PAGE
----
If those fine people at freeFall Theatre would just promote Every Christmas Story Ever Told as a play for children, they’d avoid the sort of disappointment that adults are bound to feel watching this well-meaning but tedious exercise. After all, most of the elements of this busy comedy by John K. Alvarez, Michael Carleton, and James FitzGerald are perfect for kids between the age of, oh, 6 and 10. There’s the artificial verve of the three actors, who work as hard at staying upbeat as clowns at a distractible infant’s birthday party. There’s the smattering of educational content, when the audience is briefly told how Christmas is celebrated in other cultures, and flags of the mentioned nations are projected helpfully against a back screen. There’s the humor on the level of SpongeBob or Barney the Dinosaur, when Gustav the Green-Nosed Reingoat is introduced, or when The Dating Game is turned into a silly contest about Christmas fruitcake. And there’s just the right amount of kinetic, inventive spectacle to hold young attention spans in thrall, from zany costumes (by Eric Davis) to colorful digital projections. I’m serious when I say this show should be marketed for kids: like something at Disney, it would charm the ankle-biters while benefiting from the wise patience of their grown-up caretakers. And where the allusions are too advanced — for example, to Bob Dylan’s A Child’s Christmas With Whales and the inevitable “Moby Nick” — well, Mommy or Daddy can explain on the drive home. After all, a reference or two to big-people culture can pave the way for later attainments.
But freeFall hasn’t advertised this show as a children’s treat, and so one waits at first for an intelligence that never materializes. The production’s premise is that we’re at a showing of A Christmas Carol, when one actor (Michael Ursua) is told by a colleague (Sara DelBeato) that Dickens’ parable has been done to death and that they’ve got to try something new. When a third actor (Dexter Jones) climbs out of his stage coffin to agree, we’re ready for a clever send-up of Christmas narratives, something like that delectable confection, The Complete Works of William Shakespeare (Abridged). But that’s not what ensues; what we get instead are those earnest educational tidbits explaining Chanukah and Kwanzaa, Dutch Christmas and German Christmas, and those vapid parodies of the Grinch story, the Macy’s Thanksgiving Parade, and the tale of Frosty the Snowman. Act Two is a little more challenging, with a would-be-comic merging of Christmas Carol and It’s a Wonderful Life, and at the end there’s an interesting attempt to make one song out of a couple of dozen Christmas favorites. But long before this coda, it’s become clear that Every Christmas Story has little to offer even an adolescent intelligence. If I hadn’t been obligated as a critic to stay, I would have left at intermission.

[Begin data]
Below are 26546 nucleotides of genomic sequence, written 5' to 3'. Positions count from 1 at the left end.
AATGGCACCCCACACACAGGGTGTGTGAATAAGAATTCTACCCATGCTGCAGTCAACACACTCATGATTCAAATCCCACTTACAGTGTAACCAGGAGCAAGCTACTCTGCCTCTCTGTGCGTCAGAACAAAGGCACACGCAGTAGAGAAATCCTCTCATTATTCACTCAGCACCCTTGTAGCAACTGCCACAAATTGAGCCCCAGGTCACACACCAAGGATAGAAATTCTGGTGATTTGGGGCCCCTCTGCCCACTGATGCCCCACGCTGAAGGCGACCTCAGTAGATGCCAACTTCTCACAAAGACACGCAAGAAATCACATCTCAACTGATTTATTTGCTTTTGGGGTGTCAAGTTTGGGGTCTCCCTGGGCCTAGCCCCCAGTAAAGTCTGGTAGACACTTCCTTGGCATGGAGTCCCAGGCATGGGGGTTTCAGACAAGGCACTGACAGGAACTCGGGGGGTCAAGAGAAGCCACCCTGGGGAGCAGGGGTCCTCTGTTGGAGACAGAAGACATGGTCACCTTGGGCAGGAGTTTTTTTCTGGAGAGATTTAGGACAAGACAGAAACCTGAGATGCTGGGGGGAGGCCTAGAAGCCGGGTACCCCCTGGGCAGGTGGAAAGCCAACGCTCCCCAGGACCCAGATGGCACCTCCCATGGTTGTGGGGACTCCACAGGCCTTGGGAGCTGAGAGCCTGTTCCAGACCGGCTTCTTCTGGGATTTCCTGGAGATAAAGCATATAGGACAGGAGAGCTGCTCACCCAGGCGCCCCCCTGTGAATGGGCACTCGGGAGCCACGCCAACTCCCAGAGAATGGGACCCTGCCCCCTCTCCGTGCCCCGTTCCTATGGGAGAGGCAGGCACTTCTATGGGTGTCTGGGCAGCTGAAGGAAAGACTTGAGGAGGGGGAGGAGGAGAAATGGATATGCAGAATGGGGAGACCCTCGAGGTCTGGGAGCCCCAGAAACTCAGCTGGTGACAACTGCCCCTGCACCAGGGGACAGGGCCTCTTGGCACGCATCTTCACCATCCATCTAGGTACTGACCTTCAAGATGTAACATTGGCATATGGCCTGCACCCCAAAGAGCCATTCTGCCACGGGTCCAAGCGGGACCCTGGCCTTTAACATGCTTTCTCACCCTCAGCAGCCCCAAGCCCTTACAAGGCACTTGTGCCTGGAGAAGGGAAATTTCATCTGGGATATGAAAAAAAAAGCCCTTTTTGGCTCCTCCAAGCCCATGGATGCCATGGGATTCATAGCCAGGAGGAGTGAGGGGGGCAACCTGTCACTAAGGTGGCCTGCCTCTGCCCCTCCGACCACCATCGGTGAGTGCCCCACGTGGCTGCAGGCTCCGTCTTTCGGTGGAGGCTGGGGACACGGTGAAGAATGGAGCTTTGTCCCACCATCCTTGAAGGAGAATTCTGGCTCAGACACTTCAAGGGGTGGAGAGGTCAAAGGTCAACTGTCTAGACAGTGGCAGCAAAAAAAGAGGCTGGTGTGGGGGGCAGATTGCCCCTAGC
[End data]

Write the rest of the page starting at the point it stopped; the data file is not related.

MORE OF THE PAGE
What about the acting? To be candid, it’s hard to say. It may well be that Ursua, Jones and DelBeato are brilliant thespians capable of playing Long Day’s Journey Into Night with scorching, stunning honesty. But as directed by Patrick Ryan Sullivan (a fine actor himself), these three clown around so manically, one gets very few glances at their potential in a play of substance. Still, a few points can be ventured. Ursua is the sincere one, the guy who wants to be responsible and dignified but finds himself forced into an exasperating series of wacky events. Jones is the showman, a gifted scene-stealer and tap-dancer who politely steps back for his fellow performers, but knows that he’s rightfully every show’s master of ceremonies. And DelBeato is the born joker, the irrepressible comedienne who was repeatedly suspended from high school for laughing too boisterously in Human Physiology. The show’s set, by Davis and Tom Hansen, features giant cutouts representing Big Ben and Tower Bridge (our renegade actors are supposed to be playing Dickens, remember) as well as a large screen on which various colorful pictures are projected (a drawing of the original St. Nicholas, for example). Ursua is also the show’s music director, and plays piano skillfully when required.
Perhaps my most unexpected reaction upon seeing Every Christmas Show was nostalgia for... A Christmas Carol. After all, that old warhorse is appropriate for adults and children both, and its themes of moral fallenness and redemption, greed and charity, love and forgiveness are as deep as any audience — in any season — might welcome. Maybe it’s been performed too often; but reader, I missed it. I missed its maturity.
Come on back, Tiny Tim. And God bless us, every one.
Get all our theater news — along with updates on the latest happenings — by subscribing to Creative Loafing's weekly Do This newsletter.